N2 - BACKGROUND: Sleep disturbance is common in children with neurodevelopmental disorders, with high rates identified in children with Smith-Magenis syndrome (SMS), Angelman syndrome (AS), autism spectrum disorder (ASD) and tuberous sclerosis complex (TSC). Phenotypic sleep profiles for these groups may implicate different pathways to sleep disturbance. At present, cross-group comparisons that might elucidate putative phenotypic sleep characteristics are limited by measurement differences between studies. In this study, a standardised questionnaire was administered across groups affording comparison of the prevalence and profile of sleep disturbance between groups and contrast to chronologically age-matched typically developing (TD) peers.METHODS: The modified version of Simonds and Parraga's sleep questionnaire, adapted for use in children with intellectual disabilities, was employed to assess sleep disturbance profiles in children aged 2-15 years with SMS (n = 26), AS (n = 70), ASD (n = 30), TSC (n = 20) and a TD contrast group (n = 47). Associations between sleep disturbance and age, obesity, health conditions and overactivity/impulsivity were explored for each neurodevelopmental disorder group.RESULTS: Children with SMS displayed severe night waking (81%) and early morning waking (73%). In contrast, children with ASD experienced difficulties with sleep onset (30%) and sleep maintenance (43%). Fewer children with ASD (43%) and AS (46%) experienced severe night waking compared to children with SMS (both p < .01). Higher sleep-disordered breathing scores were identified for children with SMS (p < .001) and AS (p < .001) compared to the TD group. Sleep disturbance in children with AS and TSC was associated with poorer health. Children experiencing symptoms indicative of gastro-oesophageal reflux had significantly higher sleep-disordered breathing scores in the AS, SMS and ASD groups (all p < .01). A number of associations between overactivity, impulsivity, gastro-oesophageal reflux, age and sleep disturbance were found for certain groups.CONCLUSIONS: These data reveal syndrome-specific profiles of sleep disturbance. The divergent associations between sleep parameters and person characteristics, specifically symptoms of gastro-oesophageal reflux, overactivity and impulsivity and age, implicate aetiology-specific mechanisms underpinning sleep disturbance. The differences in prevalence, severity and mechanisms implicated in sleep disturbance between groups support a syndrome-sensitive approach to assessment and treatment of sleep disturbance in children with neurodevelopmental disorders.

AB - BACKGROUND: Sleep disturbance is common in children with neurodevelopmental disorders, with high rates identified in children with Smith-Magenis syndrome (SMS), Angelman syndrome (AS), autism spectrum disorder (ASD) and tuberous sclerosis complex (TSC). Phenotypic sleep profiles for these groups may implicate different pathways to sleep disturbance. At present, cross-group comparisons that might elucidate putative phenotypic sleep characteristics are limited by measurement differences between studies. In this study, a standardised questionnaire was administered across groups affording comparison of the prevalence and profile of sleep disturbance between groups and contrast to chronologically age-matched typically developing (TD) peers.METHODS: The modified version of Simonds and Parraga's sleep questionnaire, adapted for use in children with intellectual disabilities, was employed to assess sleep disturbance profiles in children aged 2-15 years with SMS (n = 26), AS (n = 70), ASD (n = 30), TSC (n = 20) and a TD contrast group (n = 47). Associations between sleep disturbance and age, obesity, health conditions and overactivity/impulsivity were explored for each neurodevelopmental disorder group.RESULTS: Children with SMS displayed severe night waking (81%) and early morning waking (73%). In contrast, children with ASD experienced difficulties with sleep onset (30%) and sleep maintenance (43%). Fewer children with ASD (43%) and AS (46%) experienced severe night waking compared to children with SMS (both p < .01). Higher sleep-disordered breathing scores were identified for children with SMS (p < .001) and AS (p < .001) compared to the TD group. Sleep disturbance in children with AS and TSC was associated with poorer health. Children experiencing symptoms indicative of gastro-oesophageal reflux had significantly higher sleep-disordered breathing scores in the AS, SMS and ASD groups (all p < .01). A number of associations between overactivity, impulsivity, gastro-oesophageal reflux, age and sleep disturbance were found for certain groups.CONCLUSIONS: These data reveal syndrome-specific profiles of sleep disturbance. The divergent associations between sleep parameters and person characteristics, specifically symptoms of gastro-oesophageal reflux, overactivity and impulsivity and age, implicate aetiology-specific mechanisms underpinning sleep disturbance. The differences in prevalence, severity and mechanisms implicated in sleep disturbance between groups support a syndrome-sensitive approach to assessment and treatment of sleep disturbance in children with neurodevelopmental disorders.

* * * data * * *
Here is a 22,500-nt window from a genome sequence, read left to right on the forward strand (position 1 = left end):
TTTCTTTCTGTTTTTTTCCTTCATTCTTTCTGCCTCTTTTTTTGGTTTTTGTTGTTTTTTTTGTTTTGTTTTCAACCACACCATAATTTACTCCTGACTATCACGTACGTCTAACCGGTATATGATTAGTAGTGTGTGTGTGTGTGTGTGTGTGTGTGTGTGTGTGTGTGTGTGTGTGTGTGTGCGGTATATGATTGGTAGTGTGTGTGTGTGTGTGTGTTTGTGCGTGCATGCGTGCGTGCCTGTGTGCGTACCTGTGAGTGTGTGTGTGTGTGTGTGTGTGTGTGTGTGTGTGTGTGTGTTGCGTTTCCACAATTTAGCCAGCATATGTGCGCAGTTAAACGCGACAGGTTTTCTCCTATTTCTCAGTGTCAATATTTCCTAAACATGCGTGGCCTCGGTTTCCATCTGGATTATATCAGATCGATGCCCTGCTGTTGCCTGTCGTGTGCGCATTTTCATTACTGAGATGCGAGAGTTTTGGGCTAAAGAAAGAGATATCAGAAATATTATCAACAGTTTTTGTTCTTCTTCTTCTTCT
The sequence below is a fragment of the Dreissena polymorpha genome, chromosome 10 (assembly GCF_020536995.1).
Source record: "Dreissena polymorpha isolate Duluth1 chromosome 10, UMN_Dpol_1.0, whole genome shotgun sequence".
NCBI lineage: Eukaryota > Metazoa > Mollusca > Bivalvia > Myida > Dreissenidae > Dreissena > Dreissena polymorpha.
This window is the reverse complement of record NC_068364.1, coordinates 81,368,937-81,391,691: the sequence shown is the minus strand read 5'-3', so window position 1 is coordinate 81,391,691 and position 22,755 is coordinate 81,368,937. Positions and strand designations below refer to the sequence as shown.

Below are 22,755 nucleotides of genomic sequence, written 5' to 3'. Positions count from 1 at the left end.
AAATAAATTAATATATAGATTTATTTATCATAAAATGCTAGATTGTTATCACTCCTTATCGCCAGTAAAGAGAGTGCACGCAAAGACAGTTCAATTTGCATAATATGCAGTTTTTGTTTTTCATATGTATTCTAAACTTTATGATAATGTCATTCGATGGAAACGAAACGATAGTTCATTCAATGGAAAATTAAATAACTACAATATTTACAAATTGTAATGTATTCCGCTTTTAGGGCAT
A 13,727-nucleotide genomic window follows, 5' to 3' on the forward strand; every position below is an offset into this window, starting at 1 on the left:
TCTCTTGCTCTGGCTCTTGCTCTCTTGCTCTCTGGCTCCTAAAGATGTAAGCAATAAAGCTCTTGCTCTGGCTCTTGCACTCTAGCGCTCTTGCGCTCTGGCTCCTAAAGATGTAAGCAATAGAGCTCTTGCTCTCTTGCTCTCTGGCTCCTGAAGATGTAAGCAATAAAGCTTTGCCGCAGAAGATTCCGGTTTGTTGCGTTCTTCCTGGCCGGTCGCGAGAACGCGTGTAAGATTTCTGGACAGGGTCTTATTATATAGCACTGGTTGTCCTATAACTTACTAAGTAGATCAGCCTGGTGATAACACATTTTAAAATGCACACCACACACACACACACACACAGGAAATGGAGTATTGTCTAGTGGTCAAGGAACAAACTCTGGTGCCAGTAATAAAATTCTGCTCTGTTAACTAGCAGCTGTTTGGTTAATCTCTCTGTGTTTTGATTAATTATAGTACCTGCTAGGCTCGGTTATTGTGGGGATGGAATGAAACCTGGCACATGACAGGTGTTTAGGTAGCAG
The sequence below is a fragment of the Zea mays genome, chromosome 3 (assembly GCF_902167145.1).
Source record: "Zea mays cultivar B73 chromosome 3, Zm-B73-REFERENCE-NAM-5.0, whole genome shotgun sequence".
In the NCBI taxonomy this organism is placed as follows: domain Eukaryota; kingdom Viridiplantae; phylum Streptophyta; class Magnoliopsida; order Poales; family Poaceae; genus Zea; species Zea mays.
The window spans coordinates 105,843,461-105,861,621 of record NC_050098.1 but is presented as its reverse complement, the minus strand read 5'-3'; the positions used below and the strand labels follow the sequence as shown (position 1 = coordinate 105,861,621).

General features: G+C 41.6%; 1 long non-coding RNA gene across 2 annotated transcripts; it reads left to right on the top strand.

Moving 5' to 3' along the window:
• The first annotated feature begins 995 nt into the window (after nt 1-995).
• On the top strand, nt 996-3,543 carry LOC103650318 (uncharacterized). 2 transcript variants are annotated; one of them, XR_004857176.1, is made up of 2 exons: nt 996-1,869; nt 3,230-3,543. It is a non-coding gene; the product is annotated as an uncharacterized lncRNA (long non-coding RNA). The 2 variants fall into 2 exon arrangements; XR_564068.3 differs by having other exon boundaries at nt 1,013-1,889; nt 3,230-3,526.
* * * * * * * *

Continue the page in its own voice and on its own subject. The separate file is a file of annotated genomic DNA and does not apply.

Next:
KW - Journal Article

KW - sleep disturbance

KW - cross-group comparison

KW - intellectual disability

KW - genetic syndromes

KW - Angelman syndrome

KW - Smith-MAgenis syndrome

KW - tuberous sclerosis complex

KW - autism spectrum disorder

U2 - 10.1186/s11689-018-9226-0

DO - 10.1186/s11689-018-9226-0

M3 - Article

C2 - 29490614

VL - 10

JO - Journal of Neurodevelopmental Disorders

JF - Journal of Neurodevelopmental Disorders

SN - 1866-1955

M1 - 9

ER -